Electrical engineers kept looking for ways to keep using Ohm’s law in circuits with
inductors and capacitors (avoiding the pain of solving differential equations) – and found
the conditions, under which a generalized Ohm’s law in the form
V=I
⋅
Z
applies.
The conditions are:
1.
All sources in the circuit should be sinusoidal, at the same frequency
ω
2.
All circuit elements should be linear
3.
The circuit should be in a sinusoidal steady state (all transients already vanished).
In general, the impedance
Z
is a complex number, which means that voltage
V
and
current
I
may have different phase angles.
•
For resistors,
Z
R
= R
(the impedance is the same as resistance)
•
For inductors,
Z
L
= j
⋅ω⋅
L
: the impedance is the product of
j=
√
(1)
,
the
frequency
ω
expressed in radians per second, and the inductance
L
in henry.
With these units, the impedance is in ohms
•
For capacitors
Z
C
= 1/(j
⋅ω⋅
C)
: the impedance is reciprocal of the product of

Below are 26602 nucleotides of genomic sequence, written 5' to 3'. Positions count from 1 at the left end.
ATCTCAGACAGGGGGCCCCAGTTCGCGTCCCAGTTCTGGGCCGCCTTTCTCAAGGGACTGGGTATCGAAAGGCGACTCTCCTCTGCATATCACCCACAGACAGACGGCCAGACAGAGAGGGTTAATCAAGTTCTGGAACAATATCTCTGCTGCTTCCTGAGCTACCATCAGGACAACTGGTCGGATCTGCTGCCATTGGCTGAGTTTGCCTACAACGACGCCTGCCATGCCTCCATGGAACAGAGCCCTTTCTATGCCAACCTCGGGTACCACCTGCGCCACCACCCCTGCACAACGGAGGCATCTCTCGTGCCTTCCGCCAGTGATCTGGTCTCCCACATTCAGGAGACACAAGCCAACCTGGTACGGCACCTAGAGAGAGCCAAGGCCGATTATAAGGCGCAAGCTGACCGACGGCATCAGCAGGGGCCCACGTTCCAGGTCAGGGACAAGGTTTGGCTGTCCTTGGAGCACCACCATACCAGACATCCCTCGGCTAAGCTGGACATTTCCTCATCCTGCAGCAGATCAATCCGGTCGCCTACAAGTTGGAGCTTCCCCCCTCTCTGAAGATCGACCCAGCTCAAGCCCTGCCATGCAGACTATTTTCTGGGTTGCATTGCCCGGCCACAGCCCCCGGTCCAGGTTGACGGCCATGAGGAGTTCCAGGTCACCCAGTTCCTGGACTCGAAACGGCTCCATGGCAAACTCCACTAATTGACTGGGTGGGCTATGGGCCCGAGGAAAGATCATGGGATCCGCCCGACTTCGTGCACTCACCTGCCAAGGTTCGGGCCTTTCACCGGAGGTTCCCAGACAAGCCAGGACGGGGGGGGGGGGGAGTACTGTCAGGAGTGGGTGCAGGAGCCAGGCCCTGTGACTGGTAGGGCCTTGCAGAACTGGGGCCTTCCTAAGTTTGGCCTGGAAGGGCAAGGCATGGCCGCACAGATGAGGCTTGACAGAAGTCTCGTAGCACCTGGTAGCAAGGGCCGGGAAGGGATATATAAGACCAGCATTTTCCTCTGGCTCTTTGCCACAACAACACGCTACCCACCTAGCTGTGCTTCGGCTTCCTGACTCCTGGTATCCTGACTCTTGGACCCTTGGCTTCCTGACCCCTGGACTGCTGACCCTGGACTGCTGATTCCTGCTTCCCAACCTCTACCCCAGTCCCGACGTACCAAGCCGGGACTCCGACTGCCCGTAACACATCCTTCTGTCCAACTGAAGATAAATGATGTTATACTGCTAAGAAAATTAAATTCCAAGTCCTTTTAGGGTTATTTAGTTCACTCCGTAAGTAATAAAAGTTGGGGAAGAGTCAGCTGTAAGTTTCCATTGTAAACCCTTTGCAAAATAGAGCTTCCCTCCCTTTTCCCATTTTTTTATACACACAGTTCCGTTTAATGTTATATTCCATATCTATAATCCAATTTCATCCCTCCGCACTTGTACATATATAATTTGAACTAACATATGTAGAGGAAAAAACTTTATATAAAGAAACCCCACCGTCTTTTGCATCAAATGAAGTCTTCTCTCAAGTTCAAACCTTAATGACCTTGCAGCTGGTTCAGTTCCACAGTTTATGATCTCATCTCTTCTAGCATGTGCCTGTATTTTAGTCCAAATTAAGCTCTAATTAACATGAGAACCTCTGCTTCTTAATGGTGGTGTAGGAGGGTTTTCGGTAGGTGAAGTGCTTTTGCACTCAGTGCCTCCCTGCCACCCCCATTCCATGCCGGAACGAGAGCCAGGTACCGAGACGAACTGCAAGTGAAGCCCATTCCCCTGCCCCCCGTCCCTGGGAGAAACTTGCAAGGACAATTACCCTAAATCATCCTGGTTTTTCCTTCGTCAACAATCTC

j
=
√
(1)
, the frequency
ω
in radians per second, and the capacitance in farads.
With these units, the impedance is in ohms.
Making sense of EE // 2nd ed
Phasors
© 2008 A. Ganago
Page 1 of 18
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In circuit equations with impedances, the voltage
V
and current
I
also become complex.
Of course, all voltages and currents in the lab are real, but
math with complex numbers
allows us to keep track of both the magnitude and the phase of each voltage and
current in the given circuit at the given (fixed) frequency.
The complex number that expresses both the magnitude and the phase of a voltage
or a current in the circuit at the given frequency is called a phasor
(note that the
handy weapon used by Star Trek heroes is called a phas
e
r with an
e
).
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 Spring '07
 Ganago
 Complex number, Electrical impedance, A. G anago, A. Ganago

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